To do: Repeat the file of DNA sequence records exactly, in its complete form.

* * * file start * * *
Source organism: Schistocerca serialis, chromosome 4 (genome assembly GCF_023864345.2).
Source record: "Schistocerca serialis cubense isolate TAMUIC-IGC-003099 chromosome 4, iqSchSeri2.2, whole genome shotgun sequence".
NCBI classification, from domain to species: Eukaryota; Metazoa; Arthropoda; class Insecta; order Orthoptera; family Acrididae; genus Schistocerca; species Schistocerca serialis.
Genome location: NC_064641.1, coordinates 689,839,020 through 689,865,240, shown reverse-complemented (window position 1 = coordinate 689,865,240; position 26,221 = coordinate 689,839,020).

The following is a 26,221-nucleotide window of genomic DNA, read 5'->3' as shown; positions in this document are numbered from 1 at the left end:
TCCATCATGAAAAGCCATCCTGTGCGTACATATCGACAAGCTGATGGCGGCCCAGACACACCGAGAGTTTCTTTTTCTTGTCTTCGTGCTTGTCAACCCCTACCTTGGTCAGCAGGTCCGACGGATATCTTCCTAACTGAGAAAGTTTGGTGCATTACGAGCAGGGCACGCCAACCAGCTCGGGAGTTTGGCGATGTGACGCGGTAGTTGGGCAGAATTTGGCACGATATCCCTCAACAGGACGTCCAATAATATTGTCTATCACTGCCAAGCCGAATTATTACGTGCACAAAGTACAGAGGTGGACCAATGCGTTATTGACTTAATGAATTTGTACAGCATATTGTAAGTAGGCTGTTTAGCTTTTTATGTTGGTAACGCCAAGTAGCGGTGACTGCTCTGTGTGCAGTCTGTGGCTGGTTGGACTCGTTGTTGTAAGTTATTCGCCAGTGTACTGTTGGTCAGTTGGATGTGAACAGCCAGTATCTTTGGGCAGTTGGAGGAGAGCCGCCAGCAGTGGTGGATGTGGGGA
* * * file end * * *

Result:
Source organism: Schistocerca serialis, chromosome 4 (genome assembly GCF_023864345.2).
Source record: "Schistocerca serialis cubense isolate TAMUIC-IGC-003099 chromosome 4, iqSchSeri2.2, whole genome shotgun sequence".
NCBI classification, from domain to species: Eukaryota; Metazoa; Arthropoda; class Insecta; order Orthoptera; family Acrididae; genus Schistocerca; species Schistocerca serialis.
Genome location: NC_064641.1, coordinates 689,839,020 through 689,865,240, shown reverse-complemented (window position 1 = coordinate 689,865,240; position 26,221 = coordinate 689,839,020).

The following is a 26,221-nucleotide window of genomic DNA, read 5'->3' as shown; positions in this document are numbered from 1 at the left end:
TCCATCATGAAAAGCCATCCTGTGCGTACATATCGACAAGCTGATGGCGGCCCAGACACACCGAGAGTTTCTTTTTCTTGTCTTCGTGCTTGTCAACCCCTACCTTGGTCAGCAGGTCCGACGGATATCTTCCTAACTGAGAAAGTTTGGTGCATTACGAGCAGGGCACGCCAACCAGCTCGGGAGTTTGGCGATGTGACGCGGTAGTTGGGCAGAATTTGGCACGATATCCCTCAACAGGACGTCCAATAATATTGTCTATCACTGCCAAGCCGAATTATTACGTGCACAAAGTACAGAGGTGGACCAATGCGTTATTGACTTAATGAATTTGTACAGCATATTGTAAGTAGGCTGTTTAGCTTTTTATGTTGGTAACGCCAAGTAGCGGTGACTGCTCTGTGTGCAGTCTGTGGCTGGTTGGACTCGTTGTTGTAAGTTATTCGCCAGTGTACTGTTGGTCAGTTGGATGTGAACAGCCAGTATCTTTGGGCAGTTGGAGGAGAGCCGCCAGCAGTGGTGGATGTGGGGA